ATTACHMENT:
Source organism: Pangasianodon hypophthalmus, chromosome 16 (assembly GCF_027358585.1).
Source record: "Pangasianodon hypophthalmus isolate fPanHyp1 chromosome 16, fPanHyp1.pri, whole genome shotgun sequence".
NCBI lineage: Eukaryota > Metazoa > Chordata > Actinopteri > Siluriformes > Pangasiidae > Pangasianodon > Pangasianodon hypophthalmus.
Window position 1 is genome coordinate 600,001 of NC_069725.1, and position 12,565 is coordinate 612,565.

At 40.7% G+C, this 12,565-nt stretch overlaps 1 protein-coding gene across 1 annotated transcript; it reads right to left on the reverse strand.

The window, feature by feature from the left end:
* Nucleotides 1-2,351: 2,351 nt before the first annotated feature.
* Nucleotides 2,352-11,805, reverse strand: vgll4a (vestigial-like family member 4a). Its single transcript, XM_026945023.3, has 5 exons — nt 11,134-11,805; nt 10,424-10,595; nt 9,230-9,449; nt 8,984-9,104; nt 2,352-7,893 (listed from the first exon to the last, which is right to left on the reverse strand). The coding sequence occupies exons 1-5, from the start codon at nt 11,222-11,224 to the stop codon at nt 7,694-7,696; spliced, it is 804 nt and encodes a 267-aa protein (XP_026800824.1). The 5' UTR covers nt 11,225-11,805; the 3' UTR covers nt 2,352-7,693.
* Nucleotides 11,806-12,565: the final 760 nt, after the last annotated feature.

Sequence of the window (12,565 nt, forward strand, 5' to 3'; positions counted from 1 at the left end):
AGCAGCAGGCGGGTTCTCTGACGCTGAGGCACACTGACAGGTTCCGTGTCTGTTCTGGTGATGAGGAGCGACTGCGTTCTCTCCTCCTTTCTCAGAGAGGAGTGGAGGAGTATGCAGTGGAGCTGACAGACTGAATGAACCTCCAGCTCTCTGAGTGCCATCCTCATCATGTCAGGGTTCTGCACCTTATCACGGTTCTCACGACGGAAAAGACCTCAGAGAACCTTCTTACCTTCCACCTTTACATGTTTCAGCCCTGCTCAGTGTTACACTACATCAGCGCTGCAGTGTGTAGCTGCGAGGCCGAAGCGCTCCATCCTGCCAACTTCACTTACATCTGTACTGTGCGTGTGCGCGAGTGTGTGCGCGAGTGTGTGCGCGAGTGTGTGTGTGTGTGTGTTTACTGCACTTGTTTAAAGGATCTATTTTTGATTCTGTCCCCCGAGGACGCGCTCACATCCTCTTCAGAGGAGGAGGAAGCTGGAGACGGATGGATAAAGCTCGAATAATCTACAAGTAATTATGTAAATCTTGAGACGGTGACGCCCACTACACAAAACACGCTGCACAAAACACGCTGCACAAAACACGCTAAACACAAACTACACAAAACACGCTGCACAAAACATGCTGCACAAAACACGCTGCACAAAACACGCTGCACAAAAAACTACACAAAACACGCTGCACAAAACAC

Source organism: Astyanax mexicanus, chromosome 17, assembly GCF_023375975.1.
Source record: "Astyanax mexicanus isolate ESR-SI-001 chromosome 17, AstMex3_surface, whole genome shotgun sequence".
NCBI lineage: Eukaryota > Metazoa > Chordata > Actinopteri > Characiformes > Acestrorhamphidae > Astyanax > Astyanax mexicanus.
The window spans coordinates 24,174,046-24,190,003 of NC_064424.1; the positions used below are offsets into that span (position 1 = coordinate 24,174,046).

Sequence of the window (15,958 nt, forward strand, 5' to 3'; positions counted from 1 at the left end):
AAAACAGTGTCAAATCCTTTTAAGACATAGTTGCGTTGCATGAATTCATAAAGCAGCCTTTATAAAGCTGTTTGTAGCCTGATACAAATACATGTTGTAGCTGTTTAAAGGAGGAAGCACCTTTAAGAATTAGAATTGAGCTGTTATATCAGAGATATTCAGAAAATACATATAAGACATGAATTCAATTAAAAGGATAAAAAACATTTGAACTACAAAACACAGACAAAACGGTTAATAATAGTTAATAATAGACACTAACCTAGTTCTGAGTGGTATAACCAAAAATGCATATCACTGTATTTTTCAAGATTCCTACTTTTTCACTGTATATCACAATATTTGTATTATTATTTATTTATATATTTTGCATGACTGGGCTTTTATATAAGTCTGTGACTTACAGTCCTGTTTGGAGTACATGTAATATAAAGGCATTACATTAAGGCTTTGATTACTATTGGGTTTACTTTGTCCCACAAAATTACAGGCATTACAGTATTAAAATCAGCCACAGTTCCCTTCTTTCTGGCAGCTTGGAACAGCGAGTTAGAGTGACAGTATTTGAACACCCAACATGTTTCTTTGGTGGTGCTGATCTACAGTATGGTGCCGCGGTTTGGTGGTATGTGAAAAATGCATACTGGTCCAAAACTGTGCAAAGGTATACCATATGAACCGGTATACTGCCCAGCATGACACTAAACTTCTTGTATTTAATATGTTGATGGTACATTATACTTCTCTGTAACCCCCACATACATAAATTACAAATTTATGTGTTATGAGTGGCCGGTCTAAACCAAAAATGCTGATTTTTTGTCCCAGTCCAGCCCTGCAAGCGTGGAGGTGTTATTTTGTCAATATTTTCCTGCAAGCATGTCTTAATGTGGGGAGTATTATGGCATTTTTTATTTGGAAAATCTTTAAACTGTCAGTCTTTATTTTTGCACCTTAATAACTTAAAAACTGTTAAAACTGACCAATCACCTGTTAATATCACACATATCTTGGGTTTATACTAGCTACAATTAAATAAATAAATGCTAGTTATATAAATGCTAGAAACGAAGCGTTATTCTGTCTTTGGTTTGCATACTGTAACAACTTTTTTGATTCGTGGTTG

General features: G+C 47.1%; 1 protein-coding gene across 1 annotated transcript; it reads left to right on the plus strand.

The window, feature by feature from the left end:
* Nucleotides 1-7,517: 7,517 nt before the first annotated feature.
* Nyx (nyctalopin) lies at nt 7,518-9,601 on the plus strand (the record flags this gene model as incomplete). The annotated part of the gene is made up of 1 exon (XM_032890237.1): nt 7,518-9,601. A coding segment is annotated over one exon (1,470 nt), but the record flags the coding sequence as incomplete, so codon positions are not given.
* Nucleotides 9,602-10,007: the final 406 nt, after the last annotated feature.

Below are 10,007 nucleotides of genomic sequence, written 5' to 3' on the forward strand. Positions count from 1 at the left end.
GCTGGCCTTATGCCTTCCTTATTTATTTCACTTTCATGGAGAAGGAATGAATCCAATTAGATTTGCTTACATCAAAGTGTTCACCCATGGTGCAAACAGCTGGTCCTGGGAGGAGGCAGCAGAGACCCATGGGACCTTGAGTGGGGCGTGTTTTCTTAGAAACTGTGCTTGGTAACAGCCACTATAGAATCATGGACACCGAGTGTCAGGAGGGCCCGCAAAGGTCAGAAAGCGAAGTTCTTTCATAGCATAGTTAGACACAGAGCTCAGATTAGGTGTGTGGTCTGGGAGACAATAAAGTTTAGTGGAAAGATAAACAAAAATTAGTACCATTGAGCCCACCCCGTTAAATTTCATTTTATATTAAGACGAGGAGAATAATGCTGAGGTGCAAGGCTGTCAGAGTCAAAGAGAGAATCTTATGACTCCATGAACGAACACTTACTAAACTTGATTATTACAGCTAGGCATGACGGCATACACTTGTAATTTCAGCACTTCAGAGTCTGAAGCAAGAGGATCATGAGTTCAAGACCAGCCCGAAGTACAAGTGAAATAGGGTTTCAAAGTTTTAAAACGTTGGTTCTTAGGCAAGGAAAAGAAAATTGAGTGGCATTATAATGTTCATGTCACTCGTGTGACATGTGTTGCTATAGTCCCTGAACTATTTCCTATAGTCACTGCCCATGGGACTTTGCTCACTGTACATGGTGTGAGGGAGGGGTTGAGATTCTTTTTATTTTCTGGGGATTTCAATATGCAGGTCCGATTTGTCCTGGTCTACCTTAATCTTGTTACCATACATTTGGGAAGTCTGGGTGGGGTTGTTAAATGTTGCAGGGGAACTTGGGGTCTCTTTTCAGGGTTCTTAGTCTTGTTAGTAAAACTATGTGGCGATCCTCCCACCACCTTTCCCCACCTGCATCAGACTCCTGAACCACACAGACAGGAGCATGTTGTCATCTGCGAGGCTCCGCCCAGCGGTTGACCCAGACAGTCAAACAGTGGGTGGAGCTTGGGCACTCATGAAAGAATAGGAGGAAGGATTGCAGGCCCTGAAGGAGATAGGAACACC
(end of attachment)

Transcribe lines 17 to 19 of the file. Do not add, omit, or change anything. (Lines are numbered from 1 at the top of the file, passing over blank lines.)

AAAACAGTGTCAAATCCTTTTAAGACATAGTTGCGTTGCATGAATTCATAAAGCAGCCTTTATAAAGCTGTTTGTAGCCTGATACAAATACATGTTGTAGCTGTTTAAAGGAGGAAGCACCTTTAAGAATTAGAATTGAGCTGTTATATCAGAGATATTCAGAAAATACATATAAGACATGAATTCAATTAAAAGGATAAAAAACATTTGAACTACAAAACACAGACAAAACGGTTAATAATAGTTAATAATAGACACTAACCTAGTTCTGAGTGGTATAACCAAAAATGCATATCACTGTATTTTTCAAGATTCCTACTTTTTCACTGTATATCACAATATTTGTATTATTATTTATTTATATATTTTGCATGACTGGGCTTTTATATAAGTCTGTGACTTACAGTCCTGTTTGGAGTACATGTAATATAAAGGCATTACATTAAGGCTTTGATTACTATTGGGTTTACTTTGTCCCACAAAATTACAGGCATTACAGTATTAAAATCAGCCACAGTTCCCTTCTTTCTGGCAGCTTGGAACAGCGAGTTAGAGTGACAGTATTTGAACACCCAACATGTTTCTTTGGTGGTGCTGATCTACAGTATGGTGCCGCGGTTTGGTGGTATGTGAAAAATGCATACTGGTCCAAAACTGTGCAAAGGTATACCATATGAACCGGTATACTGCCCAGCATGACACTAAACTTCTTGTATTTAATATGTTGATGGTACATTATACTTCTCTGTAACCCCCACATACATAAATTACAAATTTATGTGTTATGAGTGGCCGGTCTAAACCAAAAATGCTGATTTTTTGTCCCAGTCCAGCCCTGCAAGCGTGGAGGTGTTATTTTGTCAATATTTTCCTGCAAGCATGTCTTAATGTGGGGAGTATTATGGCATTTTTTATTTGGAAAATCTTTAAACTGTCAGTCTTTATTTTTGCACCTTAATAACTTAAAAACTGTTAAAACTGACCAATCACCTGTTAATATCACACATATCTTGGGTTTATACTAGCTACAATTAAATAAATAAATGCTAGTTATATAAATGCTAGAAACGAAGCGTTATTCTGTCTTTGGTTTGCATACTGTAACAACTTTTTTGATTCGTGGTTG

General features: G+C 47.1%; 1 protein-coding gene across 1 annotated transcript; it reads left to right on the plus strand.

The window, feature by feature from the left end: